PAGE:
back to article Darwin alarmed by six-legged mutant cane toad

Anyone who doubts that the cane toad will ultimately gain supremacy over Australia is directed to the Northern Territory News, which has a chilling story on a hexaped mutant Bufo marinus captured south of Darwin. Bufo marinus (aka Cane Toad) - a regular four-legged version Bufo marinus (aka cane toad) - with a paltry four …


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  1. Anonymous Coward
    Anonymous Coward

    Darwin alarmed?

    Surely he'd just see it as a confirmation of his theory of evolution!

    1. edge_e

      Re: Darwin alarmed?

      I came to say the same thing.

      Mutations happen, some give an advantage and get bred into the population.

      Others provide no benefit or are actually a hindrance and only appear occasionally.

      1. Evil Auditor Silver badge

        Re: Darwin alarmed?

        @edge_e, may I add: Others provide no benefit and get bred into the population anyway. (That may solely be true for mankind though)

      2. Anonymous Coward
        Anonymous Coward

        Re: Darwin alarmed?

        As a hint, the additional legs are usually not genetic. So this has nothing to do with evolution. Most are caused by parasites interfering with development. Though this is not the case with other animals, just one that effects amphibians quite a lot.

        1. Zombie Womble

          Re: Darwin alarmed?

          Creationists awakened would be more likely.

          Major British science site leads with article "Darwin alarmed?" over God's decision to create a six legged toad in utter violation of the Darwinsitic religion.

          Grab you Bibles and praise the lord.

          "Oh toady lord!"

          Hang on, that can't be right.

          "Oh lord of the toads!"

          No, that doesn't work either.

          "Tell me lord, how should one praise thy toadyness?"

        2. -tim

          Re: Darwin alarmed?

          Extra legs often happen when two zygotes form at just the right time and somehow merge into some level of conjoined twins however if this was a result of a parasite, it might be very helpful to know which one caused it and where it was imported from.

    2. The Original Cactus

      Re: Darwin alarmed?

      I think it's a pun on the name of a certain antipodean city...

      1. raving angry loony

        Re: Darwin alarmed?

        re: pun

        Ya know, I completely missed that. d'uh.

  2. wowfood

    I was hoping for a pic of the 6 legged, or even the 5 legged version.

    1. Fred M

      There's a photo if you follow the link to the original article.

  3. Jeebus

    You're obviously mistaken.

    Surely god gave him the extra legs because this toad was more pious, a devout follower of the western presbelutheran saints of unitarian christadelphianism. The one true faith.

    1. Paul_Murphy

      Re: You're obviously mistaken.

      So you're saying that _this_ toad has a soul? since to be pious it would need to be not only self-aware but also be capable of faith?

      or maybe that _all_ toads have souls?

      Does that mean that you are postulating that _all_ animals have a soul?

      Be careful - once you open the pandoras box of religious stupid double-talk you can't close it again...

      Oh - and for anyone of a religious bent the above is a joke....

      1. Anonymous Coward
        Anonymous Coward

        Re: Paul.

        Genesis says the animal "are living souls". So it seems a bit off the mark for definitions with your post.

        1. Elmer Phud

          Re: soul music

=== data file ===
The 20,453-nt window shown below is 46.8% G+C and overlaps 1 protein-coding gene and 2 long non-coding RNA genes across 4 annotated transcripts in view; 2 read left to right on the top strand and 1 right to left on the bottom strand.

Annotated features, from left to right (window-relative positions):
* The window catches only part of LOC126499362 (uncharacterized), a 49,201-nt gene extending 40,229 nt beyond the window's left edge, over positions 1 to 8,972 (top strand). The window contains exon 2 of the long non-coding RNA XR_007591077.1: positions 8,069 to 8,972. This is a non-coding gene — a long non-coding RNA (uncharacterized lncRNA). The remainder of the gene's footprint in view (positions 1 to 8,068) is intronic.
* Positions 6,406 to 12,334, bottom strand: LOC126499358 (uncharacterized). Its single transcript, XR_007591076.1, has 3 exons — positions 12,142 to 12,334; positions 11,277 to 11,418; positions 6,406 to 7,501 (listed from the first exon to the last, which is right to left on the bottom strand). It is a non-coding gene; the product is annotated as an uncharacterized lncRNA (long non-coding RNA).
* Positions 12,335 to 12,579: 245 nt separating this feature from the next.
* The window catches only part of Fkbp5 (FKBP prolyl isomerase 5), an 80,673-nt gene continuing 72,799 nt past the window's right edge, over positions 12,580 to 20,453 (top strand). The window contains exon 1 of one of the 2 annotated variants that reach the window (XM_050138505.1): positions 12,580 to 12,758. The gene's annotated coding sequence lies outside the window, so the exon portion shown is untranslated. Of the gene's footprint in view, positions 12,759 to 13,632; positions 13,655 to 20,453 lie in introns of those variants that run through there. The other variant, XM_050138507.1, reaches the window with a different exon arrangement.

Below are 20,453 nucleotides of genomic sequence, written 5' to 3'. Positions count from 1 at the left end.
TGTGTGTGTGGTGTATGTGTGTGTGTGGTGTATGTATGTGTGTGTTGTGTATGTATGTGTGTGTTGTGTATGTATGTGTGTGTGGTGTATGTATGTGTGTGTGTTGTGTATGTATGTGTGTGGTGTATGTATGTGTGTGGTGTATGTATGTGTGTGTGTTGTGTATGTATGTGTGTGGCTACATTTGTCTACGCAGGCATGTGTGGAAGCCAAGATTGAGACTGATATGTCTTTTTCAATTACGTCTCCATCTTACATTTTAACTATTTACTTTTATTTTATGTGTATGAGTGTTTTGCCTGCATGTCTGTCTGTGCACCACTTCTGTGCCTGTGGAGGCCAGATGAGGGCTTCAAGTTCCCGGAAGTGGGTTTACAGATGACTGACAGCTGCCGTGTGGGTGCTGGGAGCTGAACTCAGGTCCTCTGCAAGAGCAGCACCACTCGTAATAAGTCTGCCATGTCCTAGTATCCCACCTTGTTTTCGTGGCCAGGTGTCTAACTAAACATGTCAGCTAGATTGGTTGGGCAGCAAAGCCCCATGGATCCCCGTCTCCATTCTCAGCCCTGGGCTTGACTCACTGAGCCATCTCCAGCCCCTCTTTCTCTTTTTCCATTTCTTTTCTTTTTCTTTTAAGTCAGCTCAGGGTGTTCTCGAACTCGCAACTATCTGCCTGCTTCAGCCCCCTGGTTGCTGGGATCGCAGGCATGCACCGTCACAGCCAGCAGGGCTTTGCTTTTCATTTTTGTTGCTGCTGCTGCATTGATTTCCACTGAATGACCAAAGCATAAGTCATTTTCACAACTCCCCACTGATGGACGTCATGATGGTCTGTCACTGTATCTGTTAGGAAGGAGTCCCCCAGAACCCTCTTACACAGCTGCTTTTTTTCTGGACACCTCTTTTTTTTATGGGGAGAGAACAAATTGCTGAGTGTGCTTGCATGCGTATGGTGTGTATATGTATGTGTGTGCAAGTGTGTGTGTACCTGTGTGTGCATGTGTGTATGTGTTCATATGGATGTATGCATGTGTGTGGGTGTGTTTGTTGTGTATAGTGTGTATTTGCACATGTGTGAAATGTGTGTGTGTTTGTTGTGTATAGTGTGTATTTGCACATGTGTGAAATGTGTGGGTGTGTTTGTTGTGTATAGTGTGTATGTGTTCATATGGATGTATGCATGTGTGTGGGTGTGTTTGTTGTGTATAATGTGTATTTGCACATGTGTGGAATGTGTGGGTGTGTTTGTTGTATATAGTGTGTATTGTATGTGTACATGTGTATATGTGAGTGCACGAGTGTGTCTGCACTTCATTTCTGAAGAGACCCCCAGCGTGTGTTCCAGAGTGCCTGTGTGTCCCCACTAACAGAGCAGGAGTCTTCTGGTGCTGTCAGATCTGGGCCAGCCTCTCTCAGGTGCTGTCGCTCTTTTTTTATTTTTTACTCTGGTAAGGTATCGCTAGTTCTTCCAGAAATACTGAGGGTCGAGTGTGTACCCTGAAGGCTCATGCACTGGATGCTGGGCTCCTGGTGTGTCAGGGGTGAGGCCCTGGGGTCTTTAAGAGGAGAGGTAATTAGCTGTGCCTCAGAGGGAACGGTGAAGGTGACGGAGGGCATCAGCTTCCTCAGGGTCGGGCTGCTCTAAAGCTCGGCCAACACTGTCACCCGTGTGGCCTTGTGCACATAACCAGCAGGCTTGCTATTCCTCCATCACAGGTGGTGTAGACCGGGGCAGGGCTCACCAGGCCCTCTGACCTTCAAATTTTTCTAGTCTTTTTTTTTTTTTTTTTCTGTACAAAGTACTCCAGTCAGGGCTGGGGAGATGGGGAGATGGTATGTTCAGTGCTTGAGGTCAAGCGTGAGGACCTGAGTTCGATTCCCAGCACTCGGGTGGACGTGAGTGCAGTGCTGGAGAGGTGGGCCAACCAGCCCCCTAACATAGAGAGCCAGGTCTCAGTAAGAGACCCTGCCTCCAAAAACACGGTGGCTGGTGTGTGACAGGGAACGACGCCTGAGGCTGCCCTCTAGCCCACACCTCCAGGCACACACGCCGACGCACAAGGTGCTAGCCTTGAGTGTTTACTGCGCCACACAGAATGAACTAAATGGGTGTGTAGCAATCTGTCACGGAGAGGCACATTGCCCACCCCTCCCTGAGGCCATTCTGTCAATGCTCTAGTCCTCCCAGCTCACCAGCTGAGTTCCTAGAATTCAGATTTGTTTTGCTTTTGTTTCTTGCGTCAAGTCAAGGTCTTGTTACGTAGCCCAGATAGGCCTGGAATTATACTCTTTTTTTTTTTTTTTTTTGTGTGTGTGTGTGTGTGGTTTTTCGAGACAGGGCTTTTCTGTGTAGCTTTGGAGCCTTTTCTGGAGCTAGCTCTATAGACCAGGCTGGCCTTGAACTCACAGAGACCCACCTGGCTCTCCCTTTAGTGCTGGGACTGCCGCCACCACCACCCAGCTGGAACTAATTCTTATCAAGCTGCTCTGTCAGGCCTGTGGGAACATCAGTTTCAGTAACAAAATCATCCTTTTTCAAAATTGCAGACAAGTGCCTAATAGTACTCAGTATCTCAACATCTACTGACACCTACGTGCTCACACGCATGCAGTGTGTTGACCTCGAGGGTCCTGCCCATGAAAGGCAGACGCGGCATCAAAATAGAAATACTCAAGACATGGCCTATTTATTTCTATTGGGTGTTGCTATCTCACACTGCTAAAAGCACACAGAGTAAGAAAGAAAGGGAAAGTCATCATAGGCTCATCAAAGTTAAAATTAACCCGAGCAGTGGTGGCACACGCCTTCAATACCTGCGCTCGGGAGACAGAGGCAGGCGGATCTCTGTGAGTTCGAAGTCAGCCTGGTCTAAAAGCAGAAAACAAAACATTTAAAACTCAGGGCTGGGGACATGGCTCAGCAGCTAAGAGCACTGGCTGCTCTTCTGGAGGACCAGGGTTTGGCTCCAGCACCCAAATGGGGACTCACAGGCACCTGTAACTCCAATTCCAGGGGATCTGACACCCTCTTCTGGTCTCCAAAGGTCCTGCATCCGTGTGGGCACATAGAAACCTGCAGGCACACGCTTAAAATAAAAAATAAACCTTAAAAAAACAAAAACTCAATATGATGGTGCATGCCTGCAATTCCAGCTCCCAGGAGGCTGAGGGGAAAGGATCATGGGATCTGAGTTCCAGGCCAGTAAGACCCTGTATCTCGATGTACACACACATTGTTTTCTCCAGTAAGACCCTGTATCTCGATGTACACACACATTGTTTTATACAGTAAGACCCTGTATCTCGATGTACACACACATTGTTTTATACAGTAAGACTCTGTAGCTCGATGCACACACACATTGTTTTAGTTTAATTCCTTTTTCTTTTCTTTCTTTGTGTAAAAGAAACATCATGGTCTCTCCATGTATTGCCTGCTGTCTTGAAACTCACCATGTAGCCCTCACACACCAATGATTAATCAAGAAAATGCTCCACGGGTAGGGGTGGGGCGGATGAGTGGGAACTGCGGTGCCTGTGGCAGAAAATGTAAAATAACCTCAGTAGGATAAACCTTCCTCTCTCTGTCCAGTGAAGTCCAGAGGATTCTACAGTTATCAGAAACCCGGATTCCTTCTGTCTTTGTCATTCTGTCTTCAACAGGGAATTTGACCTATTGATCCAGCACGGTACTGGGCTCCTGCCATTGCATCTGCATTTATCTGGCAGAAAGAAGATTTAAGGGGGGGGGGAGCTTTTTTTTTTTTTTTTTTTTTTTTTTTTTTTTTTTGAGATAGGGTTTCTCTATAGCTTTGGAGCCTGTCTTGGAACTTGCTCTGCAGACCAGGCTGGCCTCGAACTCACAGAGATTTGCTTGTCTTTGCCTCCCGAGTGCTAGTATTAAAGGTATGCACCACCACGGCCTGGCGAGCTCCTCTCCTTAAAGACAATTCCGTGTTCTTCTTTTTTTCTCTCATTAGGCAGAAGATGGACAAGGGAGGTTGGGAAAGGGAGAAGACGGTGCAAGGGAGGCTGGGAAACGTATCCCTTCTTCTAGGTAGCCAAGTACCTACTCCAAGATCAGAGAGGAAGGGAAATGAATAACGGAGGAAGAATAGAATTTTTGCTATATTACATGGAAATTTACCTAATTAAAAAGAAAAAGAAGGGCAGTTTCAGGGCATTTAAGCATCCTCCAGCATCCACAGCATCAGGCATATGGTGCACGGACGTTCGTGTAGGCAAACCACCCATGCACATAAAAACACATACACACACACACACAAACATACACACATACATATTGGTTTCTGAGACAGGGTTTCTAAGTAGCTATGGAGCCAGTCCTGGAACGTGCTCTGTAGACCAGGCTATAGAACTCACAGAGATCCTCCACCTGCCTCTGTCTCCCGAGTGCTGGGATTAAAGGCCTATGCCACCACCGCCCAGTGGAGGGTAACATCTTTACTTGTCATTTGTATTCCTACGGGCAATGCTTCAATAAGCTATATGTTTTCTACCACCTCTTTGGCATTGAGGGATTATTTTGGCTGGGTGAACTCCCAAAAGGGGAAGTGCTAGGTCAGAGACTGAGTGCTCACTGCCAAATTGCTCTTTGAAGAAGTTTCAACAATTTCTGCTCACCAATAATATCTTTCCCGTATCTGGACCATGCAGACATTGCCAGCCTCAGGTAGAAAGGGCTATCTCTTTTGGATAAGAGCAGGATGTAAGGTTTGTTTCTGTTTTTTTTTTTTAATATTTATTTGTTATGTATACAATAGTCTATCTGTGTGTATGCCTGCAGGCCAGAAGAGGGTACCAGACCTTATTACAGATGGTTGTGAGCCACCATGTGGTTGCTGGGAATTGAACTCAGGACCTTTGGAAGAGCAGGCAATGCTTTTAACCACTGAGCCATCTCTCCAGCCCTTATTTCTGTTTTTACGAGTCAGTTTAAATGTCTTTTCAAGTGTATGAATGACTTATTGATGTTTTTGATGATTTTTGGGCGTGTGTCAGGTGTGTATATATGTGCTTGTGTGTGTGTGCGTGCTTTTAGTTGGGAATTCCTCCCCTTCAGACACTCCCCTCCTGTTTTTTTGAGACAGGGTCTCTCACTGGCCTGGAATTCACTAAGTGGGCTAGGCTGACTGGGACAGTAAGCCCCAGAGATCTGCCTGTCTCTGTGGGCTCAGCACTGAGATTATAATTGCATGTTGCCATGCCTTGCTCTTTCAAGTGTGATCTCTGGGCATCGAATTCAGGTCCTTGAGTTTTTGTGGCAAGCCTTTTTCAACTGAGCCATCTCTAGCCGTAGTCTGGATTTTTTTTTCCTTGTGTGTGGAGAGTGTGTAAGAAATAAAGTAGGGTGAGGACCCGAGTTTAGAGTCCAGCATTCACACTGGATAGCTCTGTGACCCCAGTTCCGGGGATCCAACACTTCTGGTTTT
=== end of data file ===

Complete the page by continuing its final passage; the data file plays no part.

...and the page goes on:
Your soul

          My soul

          Our soles?

          1. M Gale

            Re: soul music

            My soul?

            My foot!

            1. Zombie Womble

              Virgin soul for sale.

              Completely free of any religion and open to any dogma.

              Will give up all vices and start praying to required faith on receipt of funds.( All religious texts included)

              Offers accepted starting at £10 million.

              Over 90's only.

            2. Eddy Ito

              Re: soul music

              I wanted a Soul but the wife insisted on a Honda.

        2. Shakje

          Re: Paul.

          Depends on the original text. I'm pretty sure (having had several discussions with various people about the matter) that the word for soul in this context is entirely different from the word that is used to suggest god put his "breath" into humans to make them live. Many would hold that this is what is really meant by the soul and why humans are different from animals.

  4. Fred Flintstone Gold badge

    It's perfectly logical

    It's in Oz, remember? This way the beast can drink more before being totally legless.

    The one smelling of cheap booze, thanks.

    1. Anonymous Coward
      Anonymous Coward

      Re: It's perfectly logical

      Have a read of the commentards over at the NT News story. Territorians at their best.

  5. Mike Banahan

    No Less?!!

    No FEWER, thank you.

  6. Pascal Monett Silver badge

    Just one question

    What is it in Australia that accelerated animal mutation so ?

    In a mere 80 years or so, the cane toad has not only mutated stronger/longer legs, but is now growing more of them ?

    Is the Australian cane toad the basis of the future Zerg ?

    I think we should be told ?

    1. Smallbrainfield

      Re: Just one question

      Stronger/longer legs in 80 years due to natural selection is entirely possible. If the conditions favour longer legged toads, then that is what you will get.

      Extra legs (like longer legs) is a mutation, that will be unlikely to spread as the article points out that the toad in question was clumsy. We can assume clumsy toads will be less successful than their long-legged brethren.

      Short answer: Don't expect Zergs rushing to knock down your door anytime soon.

      1. TS

        Re: Just one question

        "Stronger/longer legs in 80 years due to natural selection is entirely possible. If the conditions favour longer legged toads, then that is what you will get."